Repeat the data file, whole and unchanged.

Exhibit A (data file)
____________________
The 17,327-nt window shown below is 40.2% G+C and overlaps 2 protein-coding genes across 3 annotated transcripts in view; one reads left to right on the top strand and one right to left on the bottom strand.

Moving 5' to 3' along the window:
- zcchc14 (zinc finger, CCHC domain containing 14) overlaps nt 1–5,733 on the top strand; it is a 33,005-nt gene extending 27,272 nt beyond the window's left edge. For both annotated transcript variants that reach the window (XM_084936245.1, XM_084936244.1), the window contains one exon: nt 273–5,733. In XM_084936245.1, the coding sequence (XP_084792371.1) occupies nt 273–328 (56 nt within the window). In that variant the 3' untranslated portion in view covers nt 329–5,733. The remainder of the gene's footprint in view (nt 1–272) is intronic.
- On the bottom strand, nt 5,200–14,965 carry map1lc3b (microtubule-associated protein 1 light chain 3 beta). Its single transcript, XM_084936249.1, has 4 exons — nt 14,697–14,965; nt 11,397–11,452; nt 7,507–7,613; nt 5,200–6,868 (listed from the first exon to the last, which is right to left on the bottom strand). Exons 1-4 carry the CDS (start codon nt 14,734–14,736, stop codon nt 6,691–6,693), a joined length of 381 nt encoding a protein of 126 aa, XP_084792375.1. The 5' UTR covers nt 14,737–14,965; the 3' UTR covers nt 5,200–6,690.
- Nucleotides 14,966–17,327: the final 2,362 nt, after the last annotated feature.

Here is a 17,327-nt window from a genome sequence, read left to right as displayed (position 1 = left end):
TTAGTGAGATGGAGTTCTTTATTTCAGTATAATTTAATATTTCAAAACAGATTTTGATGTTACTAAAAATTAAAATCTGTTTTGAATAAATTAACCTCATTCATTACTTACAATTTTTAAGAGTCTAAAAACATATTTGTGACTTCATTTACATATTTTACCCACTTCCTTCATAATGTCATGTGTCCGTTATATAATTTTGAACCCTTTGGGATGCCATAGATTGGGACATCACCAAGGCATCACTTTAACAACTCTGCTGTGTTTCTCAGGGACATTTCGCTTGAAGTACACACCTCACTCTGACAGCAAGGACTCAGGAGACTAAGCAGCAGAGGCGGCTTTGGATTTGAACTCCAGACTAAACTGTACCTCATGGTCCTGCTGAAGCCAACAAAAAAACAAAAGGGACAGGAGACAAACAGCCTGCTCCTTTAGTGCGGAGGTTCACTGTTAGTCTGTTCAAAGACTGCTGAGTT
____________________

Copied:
The 17,327-nt window shown below is 40.2% G+C and overlaps 2 protein-coding genes across 3 annotated transcripts in view; one reads left to right on the top strand and one right to left on the bottom strand.

Moving 5' to 3' along the window:
- zcchc14 (zinc finger, CCHC domain containing 14) overlaps nt 1–5,733 on the top strand; it is a 33,005-nt gene extending 27,272 nt beyond the window's left edge. For both annotated transcript variants that reach the window (XM_084936245.1, XM_084936244.1), the window contains one exon: nt 273–5,733. In XM_084936245.1, the coding sequence (XP_084792371.1) occupies nt 273–328 (56 nt within the window). In that variant the 3' untranslated portion in view covers nt 329–5,733. The remainder of the gene's footprint in view (nt 1–272) is intronic.
- On the bottom strand, nt 5,200–14,965 carry map1lc3b (microtubule-associated protein 1 light chain 3 beta). Its single transcript, XM_084936249.1, has 4 exons — nt 14,697–14,965; nt 11,397–11,452; nt 7,507–7,613; nt 5,200–6,868 (listed from the first exon to the last, which is right to left on the bottom strand). Exons 1-4 carry the CDS (start codon nt 14,734–14,736, stop codon nt 6,691–6,693), a joined length of 381 nt encoding a protein of 126 aa, XP_084792375.1. The 5' UTR covers nt 14,737–14,965; the 3' UTR covers nt 5,200–6,690.
- Nucleotides 14,966–17,327: the final 2,362 nt, after the last annotated feature.

Here is a 17,327-nt window from a genome sequence, read left to right as displayed (position 1 = left end):
TTAGTGAGATGGAGTTCTTTATTTCAGTATAATTTAATATTTCAAAACAGATTTTGATGTTACTAAAAATTAAAATCTGTTTTGAATAAATTAACCTCATTCATTACTTACAATTTTTAAGAGTCTAAAAACATATTTGTGACTTCATTTACATATTTTACCCACTTCCTTCATAATGTCATGTGTCCGTTATATAATTTTGAACCCTTTGGGATGCCATAGATTGGGACATCACCAAGGCATCACTTTAACAACTCTGCTGTGTTTCTCAGGGACATTTCGCTTGAAGTACACACCTCACTCTGACAGCAAGGACTCAGGAGACTAAGCAGCAGAGGCGGCTTTGGATTTGAACTCCAGACTAAACTGTACCTCATGGTCCTGCTGAAGCCAACAAAAAAACAAAAGGGACAGGAGACAAACAGCCTGCTCCTTTAGTGCGGAGGTTCACTGTTAGTCTGTTCAAAGACTGCTGAGTT